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Control of drive systems

DC motors are widely used in many speed-control drives. Open-loop operation of DC motors may be satisfactory in many applications. When the load increases the speed of the motor drops and the new operating point of speed is obtained after the transient.

Lecture notes in electrical drives and traction systems for students (7th semester B.Tech)
Lecture notes in electrical drives and traction systems for students (7th semester B.Tech) – on photo: comsiderbrescia.it; credit: comsider srl

For getting constant speed i.e. the initial operating point the open loop does not work. So, closed-loop control system is required. The basic block diagram of closed-loop control system is shown.

If the motor speed decreases due to application of additional load torque, the speed error εN increases, which increases the control signal Ec . This in turn changes the firing angle of the converter, and thus increases the motor torque to restore the speed of the drive system.

The system passes through a transient period until the developed torque matches the applied torque. A closed-loop system improves the dynamic response specially during acceleration, deceleration and disturbances such as loading in drive system.

The response of a closed –loop system can be studied by using transfer function techniques.

Basic block diagram of a closed-loop speed control system
Figure 1 – Basic block diagram of a closed-loop speed control system

Separately Excited DC motor Drives

Armature voltage control is inherently a closed loop control system in DC motor drives. However, the output speed signal can not be measured and the speed error is not found properly.

This closed loop is further extended by using a feed back tachogenerator with speed controller and converter for modern control drives.


Solid State Control

DC motor speed control by solid state can be done by two methods: DC-DC Chopper control and Phasr rectifier control method.


Chopper control of Dc motor drive: (separately excited)

This is one of the simplest power-electronic/machine circuits. With a battery, it is currently the most common electric road vehicle controller. The ‘chopper‘ is also used for some d.c. rail traction applications.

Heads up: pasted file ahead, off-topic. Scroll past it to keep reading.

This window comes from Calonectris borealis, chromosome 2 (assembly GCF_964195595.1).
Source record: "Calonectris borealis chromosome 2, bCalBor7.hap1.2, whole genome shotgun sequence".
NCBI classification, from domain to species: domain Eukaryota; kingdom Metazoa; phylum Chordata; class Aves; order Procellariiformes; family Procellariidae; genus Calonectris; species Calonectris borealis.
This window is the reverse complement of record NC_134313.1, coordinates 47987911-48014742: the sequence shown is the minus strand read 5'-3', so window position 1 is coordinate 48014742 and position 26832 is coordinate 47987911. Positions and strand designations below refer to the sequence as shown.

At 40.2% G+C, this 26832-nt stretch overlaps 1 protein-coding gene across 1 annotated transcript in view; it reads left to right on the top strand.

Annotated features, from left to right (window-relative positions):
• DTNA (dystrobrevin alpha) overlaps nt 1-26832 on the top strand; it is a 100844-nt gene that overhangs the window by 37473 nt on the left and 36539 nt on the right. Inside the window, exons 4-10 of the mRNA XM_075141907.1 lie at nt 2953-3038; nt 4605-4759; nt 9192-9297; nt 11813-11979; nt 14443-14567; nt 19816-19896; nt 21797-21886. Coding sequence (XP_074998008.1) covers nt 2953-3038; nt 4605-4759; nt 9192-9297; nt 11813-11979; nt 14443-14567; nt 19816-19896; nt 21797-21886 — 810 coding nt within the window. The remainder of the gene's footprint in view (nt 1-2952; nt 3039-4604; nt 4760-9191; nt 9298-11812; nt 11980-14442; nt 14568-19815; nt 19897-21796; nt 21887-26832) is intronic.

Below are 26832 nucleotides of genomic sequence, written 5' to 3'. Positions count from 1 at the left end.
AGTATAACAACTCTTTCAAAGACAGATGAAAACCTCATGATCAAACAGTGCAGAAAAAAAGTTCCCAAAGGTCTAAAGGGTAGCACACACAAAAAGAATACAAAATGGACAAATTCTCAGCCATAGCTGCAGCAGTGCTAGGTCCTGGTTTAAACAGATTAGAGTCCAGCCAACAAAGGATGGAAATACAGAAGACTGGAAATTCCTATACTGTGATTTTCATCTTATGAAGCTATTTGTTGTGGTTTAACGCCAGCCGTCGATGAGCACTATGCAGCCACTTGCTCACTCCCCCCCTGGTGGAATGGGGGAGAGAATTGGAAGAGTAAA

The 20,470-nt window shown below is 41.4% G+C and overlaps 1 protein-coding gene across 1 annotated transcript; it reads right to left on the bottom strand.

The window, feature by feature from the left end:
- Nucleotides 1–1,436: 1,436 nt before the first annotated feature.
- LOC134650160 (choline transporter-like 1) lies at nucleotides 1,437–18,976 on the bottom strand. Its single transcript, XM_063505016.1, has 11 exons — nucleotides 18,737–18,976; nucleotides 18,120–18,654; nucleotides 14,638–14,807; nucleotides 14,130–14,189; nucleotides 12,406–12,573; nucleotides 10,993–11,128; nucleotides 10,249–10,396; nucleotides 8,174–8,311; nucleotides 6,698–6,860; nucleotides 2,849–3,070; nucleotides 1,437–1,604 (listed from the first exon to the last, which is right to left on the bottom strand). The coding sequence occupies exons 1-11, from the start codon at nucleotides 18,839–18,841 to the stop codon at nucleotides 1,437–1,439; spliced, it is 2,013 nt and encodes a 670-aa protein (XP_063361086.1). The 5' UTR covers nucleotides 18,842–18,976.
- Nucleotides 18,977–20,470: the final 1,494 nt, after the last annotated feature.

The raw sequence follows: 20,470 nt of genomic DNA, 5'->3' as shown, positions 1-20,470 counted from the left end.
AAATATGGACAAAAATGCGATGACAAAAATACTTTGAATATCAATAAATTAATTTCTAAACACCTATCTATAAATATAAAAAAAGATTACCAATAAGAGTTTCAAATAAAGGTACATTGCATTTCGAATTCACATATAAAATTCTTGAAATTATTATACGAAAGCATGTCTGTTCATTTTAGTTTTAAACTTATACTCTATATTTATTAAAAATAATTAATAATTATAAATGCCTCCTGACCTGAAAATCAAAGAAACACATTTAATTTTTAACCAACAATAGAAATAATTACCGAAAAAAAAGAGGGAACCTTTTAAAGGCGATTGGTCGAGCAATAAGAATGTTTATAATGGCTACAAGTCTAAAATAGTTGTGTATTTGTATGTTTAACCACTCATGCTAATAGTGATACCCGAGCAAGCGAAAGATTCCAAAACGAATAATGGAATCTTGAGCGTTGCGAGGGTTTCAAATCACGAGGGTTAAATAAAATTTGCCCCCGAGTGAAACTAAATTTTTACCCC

The principal difference between the thyristor-controlled rectifier and the chopper is that in the former the motor current always flows through the supply, whereas in the latter, the motor current only flows from the supply terminals for part of each cycle.

Chopper control of Dc motor drive
Chopper control of Dc motor drive

The chopper may use transistor, thyristor, MOSFET or IGBT as switches.

A single-switch chopper using a thyristor can supply positive voltage and current to a DC motor, and is therefore restricted to quadrant 1 motoring operation. When regenerative and/or rapid speed reversal is called for, more complex circuitry is required, involving two or more power switches.

When the motor voltage is less than the battery, the step down chopper is used and when the motor voltage is greater than the battery voltage, a‘step-up’ chopper using an additional inductance as an intermediate energy store is used.

Function:

Vdc = V,CH1 on
Vdc = 0,CH1 off
D1 on

Title:Lecture notes in electrical drives and traction systems – A course in 7th semester of Bachelor of technology programme in electrical engineering by Department of Electrical Engineering Veer Surendra Sai University of Technology, Burla
Format:PDF
Size:2.00 MB
Pages:65
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Lecture notes in electrical drives and traction systems
Lecture notes in electrical drives and traction systems

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